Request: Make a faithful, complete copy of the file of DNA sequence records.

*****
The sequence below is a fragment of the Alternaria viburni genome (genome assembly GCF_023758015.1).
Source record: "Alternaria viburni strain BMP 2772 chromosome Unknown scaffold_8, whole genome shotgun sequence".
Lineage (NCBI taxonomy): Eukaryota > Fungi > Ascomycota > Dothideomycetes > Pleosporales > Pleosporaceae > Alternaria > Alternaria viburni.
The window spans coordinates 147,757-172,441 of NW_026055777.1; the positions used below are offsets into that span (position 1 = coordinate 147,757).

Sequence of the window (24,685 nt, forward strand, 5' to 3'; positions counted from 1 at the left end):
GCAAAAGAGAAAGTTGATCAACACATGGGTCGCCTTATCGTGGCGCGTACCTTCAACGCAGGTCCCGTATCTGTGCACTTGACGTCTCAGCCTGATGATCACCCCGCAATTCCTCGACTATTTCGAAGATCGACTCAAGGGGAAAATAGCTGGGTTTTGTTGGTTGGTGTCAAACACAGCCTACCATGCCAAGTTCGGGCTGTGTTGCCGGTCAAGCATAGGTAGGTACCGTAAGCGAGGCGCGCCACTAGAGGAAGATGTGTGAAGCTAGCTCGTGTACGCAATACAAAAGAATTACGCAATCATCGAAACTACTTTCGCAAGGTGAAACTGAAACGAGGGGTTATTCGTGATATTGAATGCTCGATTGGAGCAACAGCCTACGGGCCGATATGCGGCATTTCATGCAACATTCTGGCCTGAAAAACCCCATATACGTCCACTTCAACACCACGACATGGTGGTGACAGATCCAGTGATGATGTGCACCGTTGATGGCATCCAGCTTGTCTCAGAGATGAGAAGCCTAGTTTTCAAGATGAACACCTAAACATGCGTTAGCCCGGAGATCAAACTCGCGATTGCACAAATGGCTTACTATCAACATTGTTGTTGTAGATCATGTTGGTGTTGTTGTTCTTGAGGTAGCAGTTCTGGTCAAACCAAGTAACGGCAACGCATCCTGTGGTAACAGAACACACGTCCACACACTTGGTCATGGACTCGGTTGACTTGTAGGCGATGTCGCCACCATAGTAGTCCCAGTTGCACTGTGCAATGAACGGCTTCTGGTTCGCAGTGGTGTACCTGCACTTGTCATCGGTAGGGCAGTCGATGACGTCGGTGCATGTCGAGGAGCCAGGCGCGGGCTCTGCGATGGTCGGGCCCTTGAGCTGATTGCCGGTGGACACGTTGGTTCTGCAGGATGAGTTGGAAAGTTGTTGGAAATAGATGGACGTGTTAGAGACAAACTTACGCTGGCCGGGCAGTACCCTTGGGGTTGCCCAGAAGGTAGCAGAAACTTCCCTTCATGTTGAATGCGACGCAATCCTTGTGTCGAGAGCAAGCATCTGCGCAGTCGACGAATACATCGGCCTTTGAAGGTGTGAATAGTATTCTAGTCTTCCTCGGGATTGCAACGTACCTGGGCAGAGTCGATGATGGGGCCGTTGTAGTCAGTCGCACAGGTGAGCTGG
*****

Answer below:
The sequence below is a fragment of the Alternaria viburni genome (genome assembly GCF_023758015.1).
Source record: "Alternaria viburni strain BMP 2772 chromosome Unknown scaffold_8, whole genome shotgun sequence".
Lineage (NCBI taxonomy): Eukaryota > Fungi > Ascomycota > Dothideomycetes > Pleosporales > Pleosporaceae > Alternaria > Alternaria viburni.
The window spans coordinates 147,757-172,441 of NW_026055777.1; the positions used below are offsets into that span (position 1 = coordinate 147,757).

Sequence of the window (24,685 nt, forward strand, 5' to 3'; positions counted from 1 at the left end):
GCAAAAGAGAAAGTTGATCAACACATGGGTCGCCTTATCGTGGCGCGTACCTTCAACGCAGGTCCCGTATCTGTGCACTTGACGTCTCAGCCTGATGATCACCCCGCAATTCCTCGACTATTTCGAAGATCGACTCAAGGGGAAAATAGCTGGGTTTTGTTGGTTGGTGTCAAACACAGCCTACCATGCCAAGTTCGGGCTGTGTTGCCGGTCAAGCATAGGTAGGTACCGTAAGCGAGGCGCGCCACTAGAGGAAGATGTGTGAAGCTAGCTCGTGTACGCAATACAAAAGAATTACGCAATCATCGAAACTACTTTCGCAAGGTGAAACTGAAACGAGGGGTTATTCGTGATATTGAATGCTCGATTGGAGCAACAGCCTACGGGCCGATATGCGGCATTTCATGCAACATTCTGGCCTGAAAAACCCCATATACGTCCACTTCAACACCACGACATGGTGGTGACAGATCCAGTGATGATGTGCACCGTTGATGGCATCCAGCTTGTCTCAGAGATGAGAAGCCTAGTTTTCAAGATGAACACCTAAACATGCGTTAGCCCGGAGATCAAACTCGCGATTGCACAAATGGCTTACTATCAACATTGTTGTTGTAGATCATGTTGGTGTTGTTGTTCTTGAGGTAGCAGTTCTGGTCAAACCAAGTAACGGCAACGCATCCTGTGGTAACAGAACACACGTCCACACACTTGGTCATGGACTCGGTTGACTTGTAGGCGATGTCGCCACCATAGTAGTCCCAGTTGCACTGTGCAATGAACGGCTTCTGGTTCGCAGTGGTGTACCTGCACTTGTCATCGGTAGGGCAGTCGATGACGTCGGTGCATGTCGAGGAGCCAGGCGCGGGCTCTGCGATGGTCGGGCCCTTGAGCTGATTGCCGGTGGACACGTTGGTTCTGCAGGATGAGTTGGAAAGTTGTTGGAAATAGATGGACGTGTTAGAGACAAACTTACGCTGGCCGGGCAGTACCCTTGGGGTTGCCCAGAAGGTAGCAGAAACTTCCCTTCATGTTGAATGCGACGCAATCCTTGTGTCGAGAGCAAGCATCTGCGCAGTCGACGAATACATCGGCCTTTGAAGGTGTGAATAGTATTCTAGTCTTCCTCGGGATTGCAACGTACCTGGGCAGAGTCGATGATGGGGCCGTTGTAGTCAGTCGCACAGGTGAGCTGG